We do freelance work and do stints workamping at campgrounds for whatever that state’s minimum wage is. It isn’t much, but enough for us, and we make it a game to save a portion every month by being what we term frugally fun.
This frugality means creating a crazy meal from whatever is in our pantry before spending a dime at the grocery store—walking or riding our bikes before choosing to pay for a bus ride or Uber.
We know that not everyone can find enjoyment from RV living, and many people struggle daily to maintain the basics of life. We now see that money does not bring you happiness; it just relieves the stress of worrying about how you’re going to pay your bills.
Money is about balance. I used to spend without thinking about small differences in price.
Now I shock myself at what a cheapskate I have become, not because I can’t afford something, but because I don’t want to be wasteful. Every extra penny saved keeps up living this fantastic lifestyle, and being frugal is no sacrifice at all.
In our typical old life, we didn’t need to fix the car or air conditioner or figure out our taxes.
Plumbing leaking? We panic and call a plumber!
Once we hit the road, our need for self-sufficiency skyrocketed for two reasons.
First, we didn’t want to spend our money to pay others to do something we now had the time to learn to do ourselves. Second, we spend plenty of time in remote regions where there are no other people to help us if needed.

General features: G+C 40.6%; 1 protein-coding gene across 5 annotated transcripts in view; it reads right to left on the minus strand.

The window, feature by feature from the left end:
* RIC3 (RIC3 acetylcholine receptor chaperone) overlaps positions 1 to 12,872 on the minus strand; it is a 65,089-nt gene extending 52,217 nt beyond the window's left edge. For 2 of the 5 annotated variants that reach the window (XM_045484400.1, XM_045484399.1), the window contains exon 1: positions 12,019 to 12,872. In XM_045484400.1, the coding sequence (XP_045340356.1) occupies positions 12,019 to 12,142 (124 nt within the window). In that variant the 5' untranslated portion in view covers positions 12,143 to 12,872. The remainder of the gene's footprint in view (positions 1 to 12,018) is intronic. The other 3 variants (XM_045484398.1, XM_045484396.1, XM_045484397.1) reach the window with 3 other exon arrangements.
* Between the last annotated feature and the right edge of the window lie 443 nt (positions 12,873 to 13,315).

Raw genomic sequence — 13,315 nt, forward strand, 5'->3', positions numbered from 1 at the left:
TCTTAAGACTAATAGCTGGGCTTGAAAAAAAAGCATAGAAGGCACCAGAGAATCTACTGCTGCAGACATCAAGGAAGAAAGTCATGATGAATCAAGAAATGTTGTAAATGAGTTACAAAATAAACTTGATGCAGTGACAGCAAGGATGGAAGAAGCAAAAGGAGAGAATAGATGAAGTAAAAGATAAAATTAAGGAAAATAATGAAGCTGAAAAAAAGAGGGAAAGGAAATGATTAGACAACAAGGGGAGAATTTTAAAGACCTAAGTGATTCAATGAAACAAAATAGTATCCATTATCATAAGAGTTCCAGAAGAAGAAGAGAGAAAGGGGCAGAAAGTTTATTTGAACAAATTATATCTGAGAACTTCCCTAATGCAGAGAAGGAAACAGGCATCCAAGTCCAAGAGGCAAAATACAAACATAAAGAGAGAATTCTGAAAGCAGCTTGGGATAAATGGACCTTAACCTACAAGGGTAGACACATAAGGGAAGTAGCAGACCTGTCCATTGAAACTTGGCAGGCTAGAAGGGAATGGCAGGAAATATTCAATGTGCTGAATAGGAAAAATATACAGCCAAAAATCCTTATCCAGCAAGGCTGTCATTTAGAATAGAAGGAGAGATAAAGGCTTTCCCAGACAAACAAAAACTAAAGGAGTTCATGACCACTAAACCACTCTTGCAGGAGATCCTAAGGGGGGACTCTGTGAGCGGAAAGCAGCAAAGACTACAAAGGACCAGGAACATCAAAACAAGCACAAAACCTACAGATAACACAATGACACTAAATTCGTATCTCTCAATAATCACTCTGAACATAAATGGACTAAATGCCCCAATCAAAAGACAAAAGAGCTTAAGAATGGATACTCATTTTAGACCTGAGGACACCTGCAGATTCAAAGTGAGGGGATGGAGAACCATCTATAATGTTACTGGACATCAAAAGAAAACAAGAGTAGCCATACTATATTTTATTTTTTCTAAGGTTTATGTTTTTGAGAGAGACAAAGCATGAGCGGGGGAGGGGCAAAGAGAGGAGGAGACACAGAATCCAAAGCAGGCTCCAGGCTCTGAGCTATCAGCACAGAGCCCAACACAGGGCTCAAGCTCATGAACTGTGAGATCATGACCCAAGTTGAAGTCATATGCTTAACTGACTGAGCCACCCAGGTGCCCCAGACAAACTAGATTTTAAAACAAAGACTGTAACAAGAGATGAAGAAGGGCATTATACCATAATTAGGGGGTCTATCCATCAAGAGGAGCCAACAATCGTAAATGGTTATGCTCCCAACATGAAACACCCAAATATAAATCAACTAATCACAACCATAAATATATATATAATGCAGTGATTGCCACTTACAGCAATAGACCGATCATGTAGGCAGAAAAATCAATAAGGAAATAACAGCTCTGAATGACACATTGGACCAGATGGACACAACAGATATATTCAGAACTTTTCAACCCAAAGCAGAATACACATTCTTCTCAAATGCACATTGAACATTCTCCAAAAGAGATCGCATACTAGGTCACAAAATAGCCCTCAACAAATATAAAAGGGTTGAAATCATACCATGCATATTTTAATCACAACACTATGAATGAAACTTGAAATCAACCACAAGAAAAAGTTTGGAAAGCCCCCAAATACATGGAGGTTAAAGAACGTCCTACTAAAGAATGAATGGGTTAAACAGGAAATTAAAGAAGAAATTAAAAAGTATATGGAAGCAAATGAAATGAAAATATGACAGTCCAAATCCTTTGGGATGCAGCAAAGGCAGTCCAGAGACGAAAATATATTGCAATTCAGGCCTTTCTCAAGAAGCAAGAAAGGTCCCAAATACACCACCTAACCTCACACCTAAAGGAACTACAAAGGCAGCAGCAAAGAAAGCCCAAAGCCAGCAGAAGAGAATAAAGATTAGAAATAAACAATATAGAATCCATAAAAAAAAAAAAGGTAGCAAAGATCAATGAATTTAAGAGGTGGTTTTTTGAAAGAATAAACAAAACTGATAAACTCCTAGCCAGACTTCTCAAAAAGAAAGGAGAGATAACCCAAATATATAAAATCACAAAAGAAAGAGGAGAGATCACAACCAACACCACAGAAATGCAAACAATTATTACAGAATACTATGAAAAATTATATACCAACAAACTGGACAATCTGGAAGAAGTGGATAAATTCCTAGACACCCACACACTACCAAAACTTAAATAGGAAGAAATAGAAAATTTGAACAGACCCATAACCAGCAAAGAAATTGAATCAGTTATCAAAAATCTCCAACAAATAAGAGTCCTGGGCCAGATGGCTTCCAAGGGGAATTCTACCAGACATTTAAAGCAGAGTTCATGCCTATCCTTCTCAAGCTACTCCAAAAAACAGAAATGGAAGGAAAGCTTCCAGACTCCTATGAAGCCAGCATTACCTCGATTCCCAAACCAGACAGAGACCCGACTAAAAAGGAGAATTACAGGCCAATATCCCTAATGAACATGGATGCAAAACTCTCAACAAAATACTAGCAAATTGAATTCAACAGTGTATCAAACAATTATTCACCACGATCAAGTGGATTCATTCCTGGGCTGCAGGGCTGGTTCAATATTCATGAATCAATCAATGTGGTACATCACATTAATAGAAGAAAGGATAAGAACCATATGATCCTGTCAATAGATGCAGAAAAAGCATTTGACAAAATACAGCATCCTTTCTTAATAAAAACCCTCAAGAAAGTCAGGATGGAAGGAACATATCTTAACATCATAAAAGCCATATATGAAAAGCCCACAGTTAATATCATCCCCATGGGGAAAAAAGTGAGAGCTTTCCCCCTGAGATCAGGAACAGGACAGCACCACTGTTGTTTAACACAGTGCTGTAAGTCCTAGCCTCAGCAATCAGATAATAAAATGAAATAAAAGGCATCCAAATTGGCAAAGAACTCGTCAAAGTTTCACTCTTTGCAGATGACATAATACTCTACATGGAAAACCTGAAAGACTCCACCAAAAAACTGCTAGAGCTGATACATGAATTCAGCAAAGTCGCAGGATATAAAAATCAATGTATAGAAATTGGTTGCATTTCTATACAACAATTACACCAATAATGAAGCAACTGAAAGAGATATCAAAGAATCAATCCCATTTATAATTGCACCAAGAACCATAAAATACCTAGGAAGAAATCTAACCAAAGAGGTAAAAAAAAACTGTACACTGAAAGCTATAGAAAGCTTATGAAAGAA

As we boondock often, we have the supplies and skills to handle daily living without power. Building a fire and brewing up coffee the old-school way, and cooking eggs over an open flame is ego-boosting.
In our world of instant gratification (even for RVers), it’s nice to slow down and enjoy the process of feeding ourselves and getting our daily caffeine fix without the help of electricity.
It’s also nice to know how to change the oil, repair broken plumbing, fix the awning, and a hundred other things we can now do on our own.
There is something incredibly calming about knowing how to do things, and it builds confidence that you can figure out how to fix the things you don’t.
My attitude is now that there is no need to panic when things go wrong. Fix what you can, or adapt if you can’t but don’t create drama when none is necessary.
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Conclusion: Embrace Simplicity and Awareness
This article touches on a few of the many topics on how full-time RVing can change your attitude about life.
The RV lifestyle created a simplicity and awareness in my life that I wasn’t aware was even missing. In these crazy current times, I feel lucky we chose the RV life.
Living fully in the moment and taking in the blessings of the day are the greatest gift our RV travels bring daily. We are grateful we can continue our full-time journey and see where the next road will lead and the new RVers we will meet!
"Man cannot discover new oceans unless he has the courage to lose sight of the shore."
-- Andre Gide